Three to a Tree in Paris – This Week in Historical Lynchings

This week in our Historical Lynchings piece, we’ll take a deep look at the racial violence that led up to the triple-lynching of 1892 in Paris, Texas. After a couple of decades of relative and subdued calm, race relations in Lamar County became strained. With the murder of a black farmer and the near-lynching of a black woman, the violence hidden beneath the facade finally began to boil.

Between the Civil War and World War II, the black community, especially in the South, was terrorized by an epidemic of lynchings. As opposed to public executions, the point of lynching was to avoid the court of law, judge and jury. Often times, the victim, in a holding cell for an offense, was kidnapped by a mob before even being arraigned. According to a recent report issued by the Equal Justice Initiate, there were 4,075 lynchings of black Americans across the South between 1877 and 1950. 1In this case, “The South” pertains to the dozen states where the most lynchings occurred: Mississippi (614), Georgia (595), Louisiana (559), Arkansas (491), Alabama (363), Texas (344), Florida (307), Tennessee (238), South Carolina (184), Kentucky (170), North Carolina (122), and Virginia (88). See the EJI site here.

A Texas Lynching (1892)

The summer of 1892 saw death and strife come to the black community of Lamar County, Texas. That year would mark the start of decades of violence and lynchings to come.

In the years before, violence against black county residents was kept more or less in check. Unlike many places in the United States, Paris, Texas could boast of a black middle class, with some of its members even serving on the city council. While the late 1860s saw the rise of the Klan within the county, the 1870s allowed the residents to become almost settled. Broadly speaking, both the white and black populations knew each other. Aside from the black middle class, the bulk of the black population worked for the whites in something very closely resembling indentured servitude.

Despite the living and working conditions, violence between the races seemed almost unheard of. But by 1890, this was all about to change. Those twenty years saw Lamar County’s population more than double. This meant not only an influx of new white people, but thousands of new and unknown black residents.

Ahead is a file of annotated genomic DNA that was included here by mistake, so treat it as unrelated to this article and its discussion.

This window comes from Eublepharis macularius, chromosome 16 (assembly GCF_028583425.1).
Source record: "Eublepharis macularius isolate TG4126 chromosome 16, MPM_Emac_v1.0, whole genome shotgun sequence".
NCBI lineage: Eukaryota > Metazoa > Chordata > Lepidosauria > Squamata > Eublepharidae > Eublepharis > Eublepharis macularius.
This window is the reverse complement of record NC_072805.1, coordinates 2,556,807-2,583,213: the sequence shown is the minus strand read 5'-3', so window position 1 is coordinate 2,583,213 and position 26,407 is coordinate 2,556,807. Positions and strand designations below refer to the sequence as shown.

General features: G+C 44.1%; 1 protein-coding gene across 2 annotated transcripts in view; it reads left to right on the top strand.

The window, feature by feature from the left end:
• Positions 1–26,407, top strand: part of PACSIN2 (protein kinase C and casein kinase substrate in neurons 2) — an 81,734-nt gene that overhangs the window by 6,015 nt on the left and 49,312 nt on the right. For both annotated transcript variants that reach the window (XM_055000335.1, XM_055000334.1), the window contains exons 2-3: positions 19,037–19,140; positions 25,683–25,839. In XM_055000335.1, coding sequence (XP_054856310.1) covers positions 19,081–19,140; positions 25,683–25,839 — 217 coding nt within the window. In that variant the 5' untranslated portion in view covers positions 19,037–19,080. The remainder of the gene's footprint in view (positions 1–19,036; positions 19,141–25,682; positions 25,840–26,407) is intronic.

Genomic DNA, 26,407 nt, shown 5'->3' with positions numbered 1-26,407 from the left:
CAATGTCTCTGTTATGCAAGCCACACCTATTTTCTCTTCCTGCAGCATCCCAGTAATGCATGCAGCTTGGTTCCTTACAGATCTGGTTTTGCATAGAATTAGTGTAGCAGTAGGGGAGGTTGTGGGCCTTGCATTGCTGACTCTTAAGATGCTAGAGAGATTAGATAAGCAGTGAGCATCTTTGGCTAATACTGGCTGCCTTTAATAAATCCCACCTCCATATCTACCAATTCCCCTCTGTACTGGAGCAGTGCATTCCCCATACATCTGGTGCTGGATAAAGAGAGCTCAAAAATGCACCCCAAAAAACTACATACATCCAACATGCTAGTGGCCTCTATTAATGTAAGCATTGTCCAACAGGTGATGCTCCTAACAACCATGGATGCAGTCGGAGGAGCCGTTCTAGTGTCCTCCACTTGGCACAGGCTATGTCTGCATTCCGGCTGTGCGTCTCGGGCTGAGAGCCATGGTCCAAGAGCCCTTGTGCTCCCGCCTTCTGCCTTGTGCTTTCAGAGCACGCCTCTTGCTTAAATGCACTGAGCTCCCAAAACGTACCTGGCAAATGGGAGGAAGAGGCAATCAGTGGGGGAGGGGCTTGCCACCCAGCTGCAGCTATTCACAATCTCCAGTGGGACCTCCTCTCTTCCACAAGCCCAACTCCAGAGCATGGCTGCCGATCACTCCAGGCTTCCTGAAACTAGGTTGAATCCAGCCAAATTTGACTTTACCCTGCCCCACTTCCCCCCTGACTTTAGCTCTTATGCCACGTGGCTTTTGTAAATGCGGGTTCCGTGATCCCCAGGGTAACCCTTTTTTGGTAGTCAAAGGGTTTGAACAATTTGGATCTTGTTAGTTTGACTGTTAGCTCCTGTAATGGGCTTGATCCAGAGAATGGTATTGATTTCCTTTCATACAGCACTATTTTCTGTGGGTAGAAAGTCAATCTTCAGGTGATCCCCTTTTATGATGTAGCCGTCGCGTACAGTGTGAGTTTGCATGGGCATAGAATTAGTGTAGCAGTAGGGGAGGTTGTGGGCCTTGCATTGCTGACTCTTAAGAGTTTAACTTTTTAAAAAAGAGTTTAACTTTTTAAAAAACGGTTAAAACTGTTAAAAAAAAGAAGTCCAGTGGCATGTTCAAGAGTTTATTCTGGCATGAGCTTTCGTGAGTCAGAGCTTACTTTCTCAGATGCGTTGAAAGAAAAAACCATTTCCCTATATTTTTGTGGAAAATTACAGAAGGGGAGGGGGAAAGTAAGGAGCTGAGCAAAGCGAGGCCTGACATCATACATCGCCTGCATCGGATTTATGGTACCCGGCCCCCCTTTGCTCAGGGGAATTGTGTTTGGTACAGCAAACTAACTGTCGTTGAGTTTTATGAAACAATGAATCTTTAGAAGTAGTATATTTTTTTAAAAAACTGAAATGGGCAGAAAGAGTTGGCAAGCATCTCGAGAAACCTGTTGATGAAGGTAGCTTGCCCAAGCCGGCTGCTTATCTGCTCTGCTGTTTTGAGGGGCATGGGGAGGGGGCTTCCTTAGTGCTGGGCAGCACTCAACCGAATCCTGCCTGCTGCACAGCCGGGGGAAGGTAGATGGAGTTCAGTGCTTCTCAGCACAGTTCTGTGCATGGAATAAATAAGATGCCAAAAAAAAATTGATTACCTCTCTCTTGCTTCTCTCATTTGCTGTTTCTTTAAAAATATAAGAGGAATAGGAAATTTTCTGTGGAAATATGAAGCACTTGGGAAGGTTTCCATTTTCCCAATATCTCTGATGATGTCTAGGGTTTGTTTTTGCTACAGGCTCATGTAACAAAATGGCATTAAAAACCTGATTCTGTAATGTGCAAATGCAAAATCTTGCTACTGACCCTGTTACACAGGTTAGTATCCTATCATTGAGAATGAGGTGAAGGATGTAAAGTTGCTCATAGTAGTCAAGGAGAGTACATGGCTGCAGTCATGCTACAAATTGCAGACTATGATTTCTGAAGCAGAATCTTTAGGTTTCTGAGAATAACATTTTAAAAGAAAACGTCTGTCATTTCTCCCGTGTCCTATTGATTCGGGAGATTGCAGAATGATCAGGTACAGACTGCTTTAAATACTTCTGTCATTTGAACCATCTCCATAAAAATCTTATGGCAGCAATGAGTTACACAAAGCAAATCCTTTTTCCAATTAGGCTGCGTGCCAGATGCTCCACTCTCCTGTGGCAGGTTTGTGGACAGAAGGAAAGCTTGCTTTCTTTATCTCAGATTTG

Issues such as prohibition, supported by most whites, began to create obvious divides. Many whites saw this as some animalistic nature inherant in the black community. Tensions rose to the point of lynching in 1890, when a white mob shot to death Any Youn, “a hard-working Negro,” for have some “difficulty with some white boys.” 2The Times-Democrat; New Orleans, Louisiana; Tue, Jul 22, 1890 – Page 8. Here.

The Murder of Jarrett Burns

It was with but one lynching under its belt, that Paris, Texas entered the summer of 1892. A black sharecropper named Jarrett Burns had bought a horse from John Ashley, a white resident. Somehow or another, they had come to terms, with Mr. Burns making payments to Mr. Ashley. When Mr. Burns fell behind on the payments, Mr. Ashley repossessed the horse. Hoping to come to some kind of agreement, Mr. Burns called upon Mr. Ashley at his home and asked that he be allowed to keep the horse as he needed to till his field. The dicussion quickly broke down and Mr. Ashley killed Mr. Burns.

At first, no legal action was taken by county or city authorities. Incensed by a murder of one of their own, the black community was understandably furious. Some even made threats. These threats were taken seriously by many in the white community, who quickly took action.

The Near-Lynching of Ella Ransom

August 5 there appeared on the streets of Paris was a band of Negroes carrying guns and apparently guarding a wagon in which there was a Negro woman. They went to the courthouse and there to officers the woman told this story:

‘I am the niece of the wife of Jarrett Burns, the Negro who was killed last week by Mr. Ashley, and I am now staying with Gilbert Daniels on Mr. Lane McCuistion’s farm. Last night about 12 o’clock six white men rode up to the Daniels house and asked for me. They were told by Daniels that I was in the house sleeping.

They ordered him to wake me and tell me to come out. I got up and was forced to go outside the gate and a grass rope was thrown over my neck and I was led off down into the creek bottom.

About 100 yards from the house they stopped under a tree and one of the men said, “This is far enough.” Five of the men were standing a little way off and while one of them was fixing the rope over a tree limb I slipped the noose from over my head.